This child advances to another class with new students, and is hoping for a better situation with his peers. All he wants is acceptance from his classmates and some people he can call his friends. But to his dismay, these students just find things about him to make fun of, and call him insulting and degrading names, try to embarrass him, and ridicule him for things he is doing. They simply don’t accept him as a decent or cool guy. He at this point is starting to realize that maybe there is some truth to what all these people are saying. I mean it has been consistent, hasn’t it? What everybody around him is saying, and observing about him is pretty consistent, so there has to be truth to what everybody is saying about him. “I really must be a big time loser,” he starts believing. “Anything I do, I can’t seem to have and keep real friends,” he concludes. “Whenever I play with the kids, they will find something to make fun of me.”
And there you have it. The seeds of the anxiety disorder have been planted. From there on out, this person will automatically notice things that affirm this belief of his, feeding more fuel to the fire. And if he experiences more of the same thing throughout his formative years and beyond, it will only further deepen his negative image of himself, as being an unacceptable loser, who doesn’t deserve to have true friends.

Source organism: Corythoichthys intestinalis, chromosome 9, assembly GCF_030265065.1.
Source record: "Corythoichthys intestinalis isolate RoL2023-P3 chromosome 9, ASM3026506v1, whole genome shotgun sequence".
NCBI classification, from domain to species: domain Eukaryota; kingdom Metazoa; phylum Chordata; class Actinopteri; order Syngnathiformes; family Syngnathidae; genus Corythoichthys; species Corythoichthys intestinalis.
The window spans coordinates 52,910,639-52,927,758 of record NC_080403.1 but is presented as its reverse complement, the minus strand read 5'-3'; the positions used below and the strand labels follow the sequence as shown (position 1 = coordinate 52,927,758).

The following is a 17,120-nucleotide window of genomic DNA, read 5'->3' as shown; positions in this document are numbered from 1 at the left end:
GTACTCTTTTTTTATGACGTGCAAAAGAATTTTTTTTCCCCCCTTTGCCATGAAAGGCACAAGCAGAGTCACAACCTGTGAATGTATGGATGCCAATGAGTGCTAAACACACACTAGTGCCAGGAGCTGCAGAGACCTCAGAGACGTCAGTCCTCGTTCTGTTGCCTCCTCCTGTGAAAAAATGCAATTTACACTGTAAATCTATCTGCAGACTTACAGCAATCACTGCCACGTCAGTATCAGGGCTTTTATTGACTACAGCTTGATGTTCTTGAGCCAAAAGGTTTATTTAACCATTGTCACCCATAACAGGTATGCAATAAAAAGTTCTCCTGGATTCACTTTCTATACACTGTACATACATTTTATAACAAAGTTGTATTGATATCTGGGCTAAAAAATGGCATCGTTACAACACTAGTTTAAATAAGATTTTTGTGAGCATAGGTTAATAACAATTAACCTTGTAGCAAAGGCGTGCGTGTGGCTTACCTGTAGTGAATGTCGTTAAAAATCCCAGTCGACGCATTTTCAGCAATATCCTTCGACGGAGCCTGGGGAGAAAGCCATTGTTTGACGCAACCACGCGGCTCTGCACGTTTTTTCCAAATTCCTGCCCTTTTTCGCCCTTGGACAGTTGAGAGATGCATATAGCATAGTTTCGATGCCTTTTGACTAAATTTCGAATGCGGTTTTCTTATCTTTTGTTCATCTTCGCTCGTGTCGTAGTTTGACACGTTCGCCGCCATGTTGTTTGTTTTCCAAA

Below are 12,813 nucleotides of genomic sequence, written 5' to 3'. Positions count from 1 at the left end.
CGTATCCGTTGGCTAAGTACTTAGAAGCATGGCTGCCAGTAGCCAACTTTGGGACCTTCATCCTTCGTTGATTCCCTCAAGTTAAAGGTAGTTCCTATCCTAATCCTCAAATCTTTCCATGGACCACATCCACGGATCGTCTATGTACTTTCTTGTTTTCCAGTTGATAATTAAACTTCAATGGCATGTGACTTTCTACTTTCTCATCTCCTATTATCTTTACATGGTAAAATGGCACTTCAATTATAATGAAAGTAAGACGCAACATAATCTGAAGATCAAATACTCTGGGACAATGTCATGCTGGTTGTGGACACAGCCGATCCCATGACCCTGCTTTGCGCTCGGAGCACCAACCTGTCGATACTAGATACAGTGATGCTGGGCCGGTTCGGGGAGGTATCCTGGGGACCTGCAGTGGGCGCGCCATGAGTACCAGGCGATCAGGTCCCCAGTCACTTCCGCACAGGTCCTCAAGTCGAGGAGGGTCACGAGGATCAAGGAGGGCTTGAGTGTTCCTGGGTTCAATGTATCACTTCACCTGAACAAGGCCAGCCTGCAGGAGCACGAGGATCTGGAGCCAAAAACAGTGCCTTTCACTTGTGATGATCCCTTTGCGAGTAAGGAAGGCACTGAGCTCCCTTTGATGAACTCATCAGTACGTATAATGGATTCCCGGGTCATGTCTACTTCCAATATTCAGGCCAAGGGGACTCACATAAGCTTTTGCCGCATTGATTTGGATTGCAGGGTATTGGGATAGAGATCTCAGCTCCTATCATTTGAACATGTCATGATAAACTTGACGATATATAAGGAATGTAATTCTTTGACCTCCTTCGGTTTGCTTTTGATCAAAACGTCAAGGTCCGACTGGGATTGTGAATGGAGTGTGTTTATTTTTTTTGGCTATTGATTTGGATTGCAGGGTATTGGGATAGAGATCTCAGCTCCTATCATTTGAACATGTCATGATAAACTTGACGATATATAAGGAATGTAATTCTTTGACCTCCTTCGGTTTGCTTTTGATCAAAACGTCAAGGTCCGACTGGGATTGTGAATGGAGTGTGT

In his effort to protect himself, he developed some coping mechanisms to deal with the ridicule and lack of acceptance. Maybe he started doing things to impress his peers. Maybe he became super perceptive to the likes/dislikes of his peers so he could mold to them. Maybe he became a super nice guy in order to make sure he doesn’t get on anybody’s nerves. There are many possibilities. But the point is, that there were some mental coping mechanisms that this person found out to be useful in protecting himself against the “threat.” And these mechanisms sure enough developed into mental habits.
These habits became so common, that the reason for thinking/doing it in the first place was forgotten. Here we have the crux of the CBT challenge. We are acting in a certain way, feeling anxious in certain situations, and we don’t know why. All we know is we feel anxious. The initial thoughts that caused us to feel anxious are no longer in our conscious, but hidden deep somewhere inside us. And we can’t seem to put our finger on what it is. We just mentally cover it up, or think something else, or whatever coping mechanism we have been using for most of our life to deal with it.
This is the CBT challenge. How do you systematically resurface those hidden beliefs covered up years ago, stored away deep somewhere in your heart? It is like putting a puzzle together, trying to make sense of it all. Oftentimes, hypotheses have to be made trying to understand what exactly is the thought process behind certain scenarios that you constatntly feel anxious in. And moreover, how do you go about changing your belief about a certain situation that seems to have been solidified in your mind and heart for most of your life? You may logically recognize something for what it is, but you emotionally still feel the anxiety. As the saying goes, “My mind believes something, but my heart is telling me otherwise.”
This is the CBT challenge. Are we up for it? ?? ??? ????